Around the Western Ghats

Trip Start Dec 12, 2005
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Trip End May 02, 2006


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Monday, April 3, 2006

Maire and I have just returned from our sixteen day taxi tour of the area around the Western Ghat Mountains. The total distance covered was 2800km and once again we had a full itinerary of wonderful places to visit.....This time we tried to keep the amount of time we spent driving to a minimum and thus give ourselves more time to enjoy the various locations. Once again, our driver was Raffi and the places we visited ranged from the high range mountain towns of Munnar, Kodaikonal and Ooty to the cities of Mysore and Kochin. We even found time to visit a religious retreat! I had hoped to do some updates to the journal while away but this was simply not possible so I shall deal with the journey over a few installments and as usual include a few pictures.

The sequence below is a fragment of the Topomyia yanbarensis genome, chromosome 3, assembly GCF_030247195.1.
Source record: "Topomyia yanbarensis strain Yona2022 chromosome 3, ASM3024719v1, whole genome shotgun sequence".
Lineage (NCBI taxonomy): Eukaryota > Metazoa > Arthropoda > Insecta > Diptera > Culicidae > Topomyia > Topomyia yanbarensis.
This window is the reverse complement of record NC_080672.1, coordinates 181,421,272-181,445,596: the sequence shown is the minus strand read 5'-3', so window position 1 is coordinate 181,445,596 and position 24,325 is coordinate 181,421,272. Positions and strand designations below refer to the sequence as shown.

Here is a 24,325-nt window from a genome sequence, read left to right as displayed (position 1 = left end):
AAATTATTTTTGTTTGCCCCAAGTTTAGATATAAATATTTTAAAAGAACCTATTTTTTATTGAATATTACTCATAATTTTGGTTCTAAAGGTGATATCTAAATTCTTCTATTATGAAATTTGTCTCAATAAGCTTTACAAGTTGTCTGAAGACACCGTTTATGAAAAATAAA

We left Varkala on Thursday 16th March and after about 90 minutes of driving we started to climb into the foothills of the Western Ghat Mountains. These form the boundary between Kerala and Tamil Nadu. Raffi had to stop on route to get his shock absorbers seen to.....The suspension takes a real hammering on the bumpy Indian roads. Fortunately, the spare parts for Ambassador Vehicles are cheap and plentiful and all the work was completed while we stopped for a cup of tea at a roadside stall.

Our first nights stop was a hill town called Theckady where we were treated to a tour of a local spice garden. The garden was set up in 1947 by the father of our guide and he was a mine of information about the various plants, trees and shrubs that we were able to see.